The DD carrying the W049 (G994D) mutation is able to interact with Pho in the yeast 2-hybrid and GST pull down assays, and full length W049 protein interacts with Pho in the yeast 2-hybrid and co-immunoprecipitation assays (Figure 1D and data not shown). Thus a failure of the interaction between Spt5 and Pho is not likely to explain the phenotypes observed in Spt5W049 mutants. The W049 mutation may be affecting the ability of Spt5 to interact with other as yet unidentified factors.

Spt5 Contributes to Pho Mediated Repression of PcG Targets in vivo

We looked for genetic interactions between mutant alleles of Spt5 and pho to assess if they function together in vivo. phocv is a hypomorphic allele that is homozygous viable but male sterile [12]. Homozygous phocv males exhibit the classic polycomb phenotype of ectopic sex combs on the middle (mesothoracic) and rear (metathoracic) legs due to de-repression of the Sex combs reduced (Scr) gene [15]. Multiple crosses were done in parallel in uncrowded vials (∼3–6 females and ∼2–4 males) at 25°C. Siblings were scored to reduce effects caused by genetic background and environment.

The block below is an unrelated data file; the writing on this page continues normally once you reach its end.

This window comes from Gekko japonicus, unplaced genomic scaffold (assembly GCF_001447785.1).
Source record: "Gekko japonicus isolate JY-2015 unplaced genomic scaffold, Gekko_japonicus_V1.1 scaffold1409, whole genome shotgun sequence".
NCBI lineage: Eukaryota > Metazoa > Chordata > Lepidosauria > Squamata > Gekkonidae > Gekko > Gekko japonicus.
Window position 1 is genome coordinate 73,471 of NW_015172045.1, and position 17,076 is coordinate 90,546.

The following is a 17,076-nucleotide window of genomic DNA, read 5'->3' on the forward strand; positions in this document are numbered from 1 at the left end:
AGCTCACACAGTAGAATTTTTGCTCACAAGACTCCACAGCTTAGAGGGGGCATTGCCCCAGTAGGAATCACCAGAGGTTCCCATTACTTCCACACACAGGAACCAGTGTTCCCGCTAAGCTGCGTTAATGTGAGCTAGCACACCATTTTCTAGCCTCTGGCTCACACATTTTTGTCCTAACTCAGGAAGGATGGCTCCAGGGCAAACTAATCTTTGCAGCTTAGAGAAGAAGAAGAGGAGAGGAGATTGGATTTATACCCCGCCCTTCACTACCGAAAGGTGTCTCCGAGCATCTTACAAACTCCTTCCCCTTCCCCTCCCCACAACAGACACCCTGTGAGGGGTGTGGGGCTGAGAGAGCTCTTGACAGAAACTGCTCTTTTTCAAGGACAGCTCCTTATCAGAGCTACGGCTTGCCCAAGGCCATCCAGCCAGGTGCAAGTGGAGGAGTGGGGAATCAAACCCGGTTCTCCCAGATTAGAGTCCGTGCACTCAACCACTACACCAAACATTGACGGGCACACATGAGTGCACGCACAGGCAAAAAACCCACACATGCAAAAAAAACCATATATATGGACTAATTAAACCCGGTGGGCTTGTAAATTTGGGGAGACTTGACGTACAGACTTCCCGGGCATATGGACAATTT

We counted the number of flies carrying ectopic sex combs in homozygous phocv males and homozygous phocv males heterozygous for Spt5 alleles to determine if Spt5 interacts with pho during PcG repression in vivo. A two-proportion hypothesis test was applied to determine the significance of any differences observed in these frequencies. There was no significant increase in the frequency of ectopic sex combs observed in phocv/phocv males that are heterozygous for a null allele of Spt5 (Spt5MGE3) [16], indicating that halving the dose of Spt5 does not compromise residual Pho activity (Figure 2 and Table 1). This is perhaps not unexpected as Spt5 is expressed at moderate or moderately high levels during larval development [17] and Spt5MGE3/+ flies appear wild-type. However, Spt5W049/+; phocv/phocv males did show a significant increase in the number of ectopic sex combs, revealing that the W049 variant protein can disrupt the repressive activity of Pho in vivo (Figure 2 and Table 1). We also observed a small but significant increase in the number of ectopic sex combs in phocv males heterozygous for NELF-A[KG] [18] (Figure 2, Table 1).